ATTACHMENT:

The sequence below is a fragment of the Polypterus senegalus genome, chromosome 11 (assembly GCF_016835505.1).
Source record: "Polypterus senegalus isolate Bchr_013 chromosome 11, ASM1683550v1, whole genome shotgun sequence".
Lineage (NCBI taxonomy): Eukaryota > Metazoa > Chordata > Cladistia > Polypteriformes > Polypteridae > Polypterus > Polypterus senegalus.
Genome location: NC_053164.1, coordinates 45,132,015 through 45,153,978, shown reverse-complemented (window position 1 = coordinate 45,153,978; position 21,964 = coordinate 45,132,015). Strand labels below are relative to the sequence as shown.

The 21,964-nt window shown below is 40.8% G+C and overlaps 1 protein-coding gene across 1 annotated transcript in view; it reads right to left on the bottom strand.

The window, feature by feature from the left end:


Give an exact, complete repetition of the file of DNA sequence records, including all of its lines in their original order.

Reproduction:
The sequence below is a fragment of the Polypterus senegalus genome, chromosome 11 (assembly GCF_016835505.1).
Source record: "Polypterus senegalus isolate Bchr_013 chromosome 11, ASM1683550v1, whole genome shotgun sequence".
Lineage (NCBI taxonomy): Eukaryota > Metazoa > Chordata > Cladistia > Polypteriformes > Polypteridae > Polypterus > Polypterus senegalus.
Genome location: NC_053164.1, coordinates 45,132,015 through 45,153,978, shown reverse-complemented (window position 1 = coordinate 45,153,978; position 21,964 = coordinate 45,132,015). Strand labels below are relative to the sequence as shown.

The 21,964-nt window shown below is 40.8% G+C and overlaps 1 protein-coding gene across 1 annotated transcript in view; it reads right to left on the bottom strand.

The window, feature by feature from the left end: